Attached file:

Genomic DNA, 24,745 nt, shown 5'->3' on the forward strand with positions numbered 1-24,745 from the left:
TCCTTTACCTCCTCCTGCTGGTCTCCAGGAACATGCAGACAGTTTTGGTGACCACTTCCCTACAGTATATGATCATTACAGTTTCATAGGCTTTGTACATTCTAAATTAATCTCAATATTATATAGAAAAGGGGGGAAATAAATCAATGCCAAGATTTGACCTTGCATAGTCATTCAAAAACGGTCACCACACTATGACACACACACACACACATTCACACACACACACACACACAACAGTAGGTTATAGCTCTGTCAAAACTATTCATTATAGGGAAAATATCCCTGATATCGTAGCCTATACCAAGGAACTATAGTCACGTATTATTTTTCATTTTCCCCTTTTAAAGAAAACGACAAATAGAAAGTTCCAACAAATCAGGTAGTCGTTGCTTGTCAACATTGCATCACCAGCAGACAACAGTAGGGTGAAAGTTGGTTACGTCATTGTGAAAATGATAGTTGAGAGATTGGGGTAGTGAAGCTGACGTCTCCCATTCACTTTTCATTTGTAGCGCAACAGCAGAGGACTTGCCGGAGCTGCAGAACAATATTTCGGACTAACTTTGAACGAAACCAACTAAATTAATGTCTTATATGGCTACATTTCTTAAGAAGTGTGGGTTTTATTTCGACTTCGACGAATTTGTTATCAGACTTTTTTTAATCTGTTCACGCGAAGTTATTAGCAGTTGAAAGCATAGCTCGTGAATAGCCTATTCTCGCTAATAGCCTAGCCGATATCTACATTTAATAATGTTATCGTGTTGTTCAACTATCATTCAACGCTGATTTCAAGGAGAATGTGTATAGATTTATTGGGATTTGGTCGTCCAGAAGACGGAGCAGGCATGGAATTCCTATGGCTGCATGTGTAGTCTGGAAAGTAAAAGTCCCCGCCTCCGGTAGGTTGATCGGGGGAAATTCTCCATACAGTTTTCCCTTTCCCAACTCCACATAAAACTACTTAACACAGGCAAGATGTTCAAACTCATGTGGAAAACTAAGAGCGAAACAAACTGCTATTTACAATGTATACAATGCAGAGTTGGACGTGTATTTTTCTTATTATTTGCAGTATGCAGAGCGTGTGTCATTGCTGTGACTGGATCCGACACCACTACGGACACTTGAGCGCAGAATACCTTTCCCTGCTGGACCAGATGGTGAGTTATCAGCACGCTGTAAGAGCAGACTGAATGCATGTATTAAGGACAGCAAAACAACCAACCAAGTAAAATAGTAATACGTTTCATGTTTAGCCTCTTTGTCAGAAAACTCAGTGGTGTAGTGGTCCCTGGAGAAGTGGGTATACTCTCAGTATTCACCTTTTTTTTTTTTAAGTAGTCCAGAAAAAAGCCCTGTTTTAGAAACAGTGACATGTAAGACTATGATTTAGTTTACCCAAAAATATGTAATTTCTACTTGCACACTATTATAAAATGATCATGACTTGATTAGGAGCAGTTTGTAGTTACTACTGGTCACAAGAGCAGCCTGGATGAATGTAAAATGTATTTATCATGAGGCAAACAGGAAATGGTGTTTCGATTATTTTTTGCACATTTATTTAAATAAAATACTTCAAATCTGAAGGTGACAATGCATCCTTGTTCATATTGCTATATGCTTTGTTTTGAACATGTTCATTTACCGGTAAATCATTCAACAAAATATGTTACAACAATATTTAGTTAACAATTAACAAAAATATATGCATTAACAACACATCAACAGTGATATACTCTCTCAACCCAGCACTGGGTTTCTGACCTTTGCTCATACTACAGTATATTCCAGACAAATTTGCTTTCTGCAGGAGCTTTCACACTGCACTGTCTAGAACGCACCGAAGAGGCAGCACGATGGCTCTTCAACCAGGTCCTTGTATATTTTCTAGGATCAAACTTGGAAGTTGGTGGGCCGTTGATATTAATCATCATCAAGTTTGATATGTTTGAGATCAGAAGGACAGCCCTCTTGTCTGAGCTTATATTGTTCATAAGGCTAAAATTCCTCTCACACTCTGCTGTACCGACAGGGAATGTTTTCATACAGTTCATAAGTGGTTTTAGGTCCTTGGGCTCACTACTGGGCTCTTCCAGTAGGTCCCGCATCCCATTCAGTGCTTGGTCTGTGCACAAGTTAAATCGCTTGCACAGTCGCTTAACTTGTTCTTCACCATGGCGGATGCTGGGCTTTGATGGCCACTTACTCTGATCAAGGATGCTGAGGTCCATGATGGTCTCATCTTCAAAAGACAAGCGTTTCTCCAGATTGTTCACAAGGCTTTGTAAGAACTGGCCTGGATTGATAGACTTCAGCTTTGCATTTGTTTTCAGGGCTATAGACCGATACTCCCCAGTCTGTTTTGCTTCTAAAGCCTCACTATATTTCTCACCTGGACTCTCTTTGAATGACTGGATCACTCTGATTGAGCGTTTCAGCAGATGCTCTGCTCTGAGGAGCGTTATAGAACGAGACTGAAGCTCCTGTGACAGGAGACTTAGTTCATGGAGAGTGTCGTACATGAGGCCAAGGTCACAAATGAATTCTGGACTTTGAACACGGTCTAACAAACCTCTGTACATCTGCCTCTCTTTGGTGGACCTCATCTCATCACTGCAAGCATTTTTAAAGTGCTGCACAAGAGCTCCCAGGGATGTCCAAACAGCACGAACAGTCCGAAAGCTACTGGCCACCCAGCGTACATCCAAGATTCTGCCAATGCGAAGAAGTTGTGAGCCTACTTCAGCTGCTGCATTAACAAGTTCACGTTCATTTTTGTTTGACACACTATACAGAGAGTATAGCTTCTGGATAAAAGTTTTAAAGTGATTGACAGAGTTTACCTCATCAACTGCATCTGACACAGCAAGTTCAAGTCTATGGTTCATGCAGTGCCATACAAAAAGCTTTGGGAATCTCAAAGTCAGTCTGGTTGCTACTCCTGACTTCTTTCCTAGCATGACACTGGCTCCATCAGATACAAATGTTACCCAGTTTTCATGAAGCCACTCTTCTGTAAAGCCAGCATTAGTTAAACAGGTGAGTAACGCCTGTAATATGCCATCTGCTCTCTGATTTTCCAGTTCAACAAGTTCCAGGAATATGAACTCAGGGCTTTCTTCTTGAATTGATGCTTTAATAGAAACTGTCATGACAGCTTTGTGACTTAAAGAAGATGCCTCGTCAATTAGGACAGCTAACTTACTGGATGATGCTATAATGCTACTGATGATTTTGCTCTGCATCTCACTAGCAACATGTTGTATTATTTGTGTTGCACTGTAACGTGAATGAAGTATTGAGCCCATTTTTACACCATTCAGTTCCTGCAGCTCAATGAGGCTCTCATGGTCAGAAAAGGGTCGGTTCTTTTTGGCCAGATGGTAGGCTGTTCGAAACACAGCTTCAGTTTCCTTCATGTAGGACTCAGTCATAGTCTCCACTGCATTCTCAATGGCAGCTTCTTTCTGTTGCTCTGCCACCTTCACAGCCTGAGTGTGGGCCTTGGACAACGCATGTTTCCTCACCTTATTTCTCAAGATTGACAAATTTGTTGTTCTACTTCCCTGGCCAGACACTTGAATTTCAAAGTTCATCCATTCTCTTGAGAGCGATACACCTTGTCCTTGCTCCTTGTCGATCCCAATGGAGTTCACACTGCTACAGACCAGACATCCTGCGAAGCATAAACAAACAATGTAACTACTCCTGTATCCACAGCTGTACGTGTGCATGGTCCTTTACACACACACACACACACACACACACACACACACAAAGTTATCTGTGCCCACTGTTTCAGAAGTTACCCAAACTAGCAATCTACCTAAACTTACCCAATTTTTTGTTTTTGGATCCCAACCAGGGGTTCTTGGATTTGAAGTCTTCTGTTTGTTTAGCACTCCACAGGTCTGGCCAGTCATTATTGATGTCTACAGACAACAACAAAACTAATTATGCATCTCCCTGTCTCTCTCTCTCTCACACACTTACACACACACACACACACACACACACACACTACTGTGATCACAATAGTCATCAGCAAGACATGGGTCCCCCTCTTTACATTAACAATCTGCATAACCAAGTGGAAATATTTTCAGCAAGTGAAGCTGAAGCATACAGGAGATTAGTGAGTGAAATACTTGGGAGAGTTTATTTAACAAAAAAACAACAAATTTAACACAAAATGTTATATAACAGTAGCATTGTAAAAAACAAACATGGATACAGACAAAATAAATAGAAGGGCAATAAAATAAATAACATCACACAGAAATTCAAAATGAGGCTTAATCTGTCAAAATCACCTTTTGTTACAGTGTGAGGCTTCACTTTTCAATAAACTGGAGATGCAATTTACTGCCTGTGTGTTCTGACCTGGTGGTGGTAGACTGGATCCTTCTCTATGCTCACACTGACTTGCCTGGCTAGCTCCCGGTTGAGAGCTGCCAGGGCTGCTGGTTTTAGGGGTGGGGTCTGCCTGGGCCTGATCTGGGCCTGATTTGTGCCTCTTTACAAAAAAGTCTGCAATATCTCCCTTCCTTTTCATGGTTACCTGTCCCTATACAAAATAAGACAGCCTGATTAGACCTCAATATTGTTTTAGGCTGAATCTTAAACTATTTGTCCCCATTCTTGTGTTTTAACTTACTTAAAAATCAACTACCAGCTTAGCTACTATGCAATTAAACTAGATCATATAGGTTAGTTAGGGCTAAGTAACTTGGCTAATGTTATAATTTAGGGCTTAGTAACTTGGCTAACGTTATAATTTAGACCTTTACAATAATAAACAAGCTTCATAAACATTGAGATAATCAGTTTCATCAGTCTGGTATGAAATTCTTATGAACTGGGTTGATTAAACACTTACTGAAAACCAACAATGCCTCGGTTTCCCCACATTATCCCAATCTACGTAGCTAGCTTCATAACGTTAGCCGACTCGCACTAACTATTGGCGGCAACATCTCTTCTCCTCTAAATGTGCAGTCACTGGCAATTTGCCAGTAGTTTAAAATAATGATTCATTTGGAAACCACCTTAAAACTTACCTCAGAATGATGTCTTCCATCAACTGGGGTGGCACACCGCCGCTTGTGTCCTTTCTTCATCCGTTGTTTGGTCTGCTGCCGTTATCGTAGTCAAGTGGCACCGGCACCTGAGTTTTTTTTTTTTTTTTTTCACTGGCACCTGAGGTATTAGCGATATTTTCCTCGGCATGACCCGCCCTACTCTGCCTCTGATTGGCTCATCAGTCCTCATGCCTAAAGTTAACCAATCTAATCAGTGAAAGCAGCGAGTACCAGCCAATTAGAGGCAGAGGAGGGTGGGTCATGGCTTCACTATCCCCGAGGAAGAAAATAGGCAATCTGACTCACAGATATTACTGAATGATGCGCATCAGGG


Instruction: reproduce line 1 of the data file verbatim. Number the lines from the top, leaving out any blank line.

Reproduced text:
Genomic DNA, 24,745 nt, shown 5'->3' on the forward strand with positions numbered 1-24,745 from the left: